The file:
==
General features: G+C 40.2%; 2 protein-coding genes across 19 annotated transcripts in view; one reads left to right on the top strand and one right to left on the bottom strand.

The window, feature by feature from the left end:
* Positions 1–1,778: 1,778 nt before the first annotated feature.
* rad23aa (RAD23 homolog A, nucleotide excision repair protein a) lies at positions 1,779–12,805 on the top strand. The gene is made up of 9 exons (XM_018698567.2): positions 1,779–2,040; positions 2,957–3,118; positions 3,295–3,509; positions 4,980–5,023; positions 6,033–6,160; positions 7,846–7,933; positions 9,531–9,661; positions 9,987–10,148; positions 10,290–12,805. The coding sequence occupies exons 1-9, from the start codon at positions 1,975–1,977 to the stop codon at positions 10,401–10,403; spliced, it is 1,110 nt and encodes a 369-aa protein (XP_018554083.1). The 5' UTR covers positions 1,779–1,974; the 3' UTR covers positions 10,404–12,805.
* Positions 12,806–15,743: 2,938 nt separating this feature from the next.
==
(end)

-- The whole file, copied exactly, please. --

General features: G+C 40.2%; 2 protein-coding genes across 19 annotated transcripts in view; one reads left to right on the top strand and one right to left on the bottom strand.

The window, feature by feature from the left end:
* Positions 1–1,778: 1,778 nt before the first annotated feature.
* rad23aa (RAD23 homolog A, nucleotide excision repair protein a) lies at positions 1,779–12,805 on the top strand. The gene is made up of 9 exons (XM_018698567.2): positions 1,779–2,040; positions 2,957–3,118; positions 3,295–3,509; positions 4,980–5,023; positions 6,033–6,160; positions 7,846–7,933; positions 9,531–9,661; positions 9,987–10,148; positions 10,290–12,805. The coding sequence occupies exons 1-9, from the start codon at positions 1,975–1,977 to the stop codon at positions 10,401–10,403; spliced, it is 1,110 nt and encodes a 369-aa protein (XP_018554083.1). The 5' UTR covers positions 1,779–1,974; the 3' UTR covers positions 10,404–12,805.
* Positions 12,806–15,743: 2,938 nt separating this feature from the next.